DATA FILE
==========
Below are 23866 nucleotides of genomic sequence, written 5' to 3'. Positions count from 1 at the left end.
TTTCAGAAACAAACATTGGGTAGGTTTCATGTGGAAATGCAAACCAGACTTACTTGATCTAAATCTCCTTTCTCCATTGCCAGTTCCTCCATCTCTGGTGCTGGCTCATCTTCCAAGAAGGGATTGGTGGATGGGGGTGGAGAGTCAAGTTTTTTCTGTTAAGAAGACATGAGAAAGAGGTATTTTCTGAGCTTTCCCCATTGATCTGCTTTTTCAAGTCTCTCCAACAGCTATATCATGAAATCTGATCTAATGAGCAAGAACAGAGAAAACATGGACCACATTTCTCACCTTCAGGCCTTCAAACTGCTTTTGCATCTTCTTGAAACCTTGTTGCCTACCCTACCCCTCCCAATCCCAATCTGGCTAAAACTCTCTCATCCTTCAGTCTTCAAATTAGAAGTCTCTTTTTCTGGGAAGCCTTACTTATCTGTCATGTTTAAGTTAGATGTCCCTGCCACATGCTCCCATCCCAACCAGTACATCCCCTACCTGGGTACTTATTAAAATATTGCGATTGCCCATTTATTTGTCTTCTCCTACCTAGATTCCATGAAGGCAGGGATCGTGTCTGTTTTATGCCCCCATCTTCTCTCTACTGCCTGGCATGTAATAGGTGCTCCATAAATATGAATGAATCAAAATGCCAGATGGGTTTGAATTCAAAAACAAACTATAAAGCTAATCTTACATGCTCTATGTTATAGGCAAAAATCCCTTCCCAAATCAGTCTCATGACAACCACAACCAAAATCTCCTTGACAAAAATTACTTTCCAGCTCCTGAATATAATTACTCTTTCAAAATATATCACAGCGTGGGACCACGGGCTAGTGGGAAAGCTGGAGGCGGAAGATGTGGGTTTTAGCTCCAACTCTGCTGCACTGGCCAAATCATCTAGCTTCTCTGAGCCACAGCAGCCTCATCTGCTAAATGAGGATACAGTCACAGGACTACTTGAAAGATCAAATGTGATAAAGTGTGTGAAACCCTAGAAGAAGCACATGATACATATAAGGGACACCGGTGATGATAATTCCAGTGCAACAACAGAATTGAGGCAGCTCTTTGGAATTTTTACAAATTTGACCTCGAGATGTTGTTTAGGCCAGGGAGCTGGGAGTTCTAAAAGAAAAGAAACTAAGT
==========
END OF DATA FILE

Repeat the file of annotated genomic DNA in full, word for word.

Below are 23866 nucleotides of genomic sequence, written 5' to 3'. Positions count from 1 at the left end.
TTTCAGAAACAAACATTGGGTAGGTTTCATGTGGAAATGCAAACCAGACTTACTTGATCTAAATCTCCTTTCTCCATTGCCAGTTCCTCCATCTCTGGTGCTGGCTCATCTTCCAAGAAGGGATTGGTGGATGGGGGTGGAGAGTCAAGTTTTTTCTGTTAAGAAGACATGAGAAAGAGGTATTTTCTGAGCTTTCCCCATTGATCTGCTTTTTCAAGTCTCTCCAACAGCTATATCATGAAATCTGATCTAATGAGCAAGAACAGAGAAAACATGGACCACATTTCTCACCTTCAGGCCTTCAAACTGCTTTTGCATCTTCTTGAAACCTTGTTGCCTACCCTACCCCTCCCAATCCCAATCTGGCTAAAACTCTCTCATCCTTCAGTCTTCAAATTAGAAGTCTCTTTTTCTGGGAAGCCTTACTTATCTGTCATGTTTAAGTTAGATGTCCCTGCCACATGCTCCCATCCCAACCAGTACATCCCCTACCTGGGTACTTATTAAAATATTGCGATTGCCCATTTATTTGTCTTCTCCTACCTAGATTCCATGAAGGCAGGGATCGTGTCTGTTTTATGCCCCCATCTTCTCTCTACTGCCTGGCATGTAATAGGTGCTCCATAAATATGAATGAATCAAAATGCCAGATGGGTTTGAATTCAAAAACAAACTATAAAGCTAATCTTACATGCTCTATGTTATAGGCAAAAATCCCTTCCCAAATCAGTCTCATGACAACCACAACCAAAATCTCCTTGACAAAAATTACTTTCCAGCTCCTGAATATAATTACTCTTTCAAAATATATCACAGCGTGGGACCACGGGCTAGTGGGAAAGCTGGAGGCGGAAGATGTGGGTTTTAGCTCCAACTCTGCTGCACTGGCCAAATCATCTAGCTTCTCTGAGCCACAGCAGCCTCATCTGCTAAATGAGGATACAGTCACAGGACTACTTGAAAGATCAAATGTGATAAAGTGTGTGAAACCCTAGAAGAAGCACATGATACATATAAGGGACACCGGTGATGATAATTCCAGTGCAACAACAGAATTGAGGCAGCTCTTTGGAATTTTTACAAATTTGACCTCGAGATGTTGTTTAGGCCAGGGAGCTGGGAGTTCTAAAAGAAAAGAAACTAAGT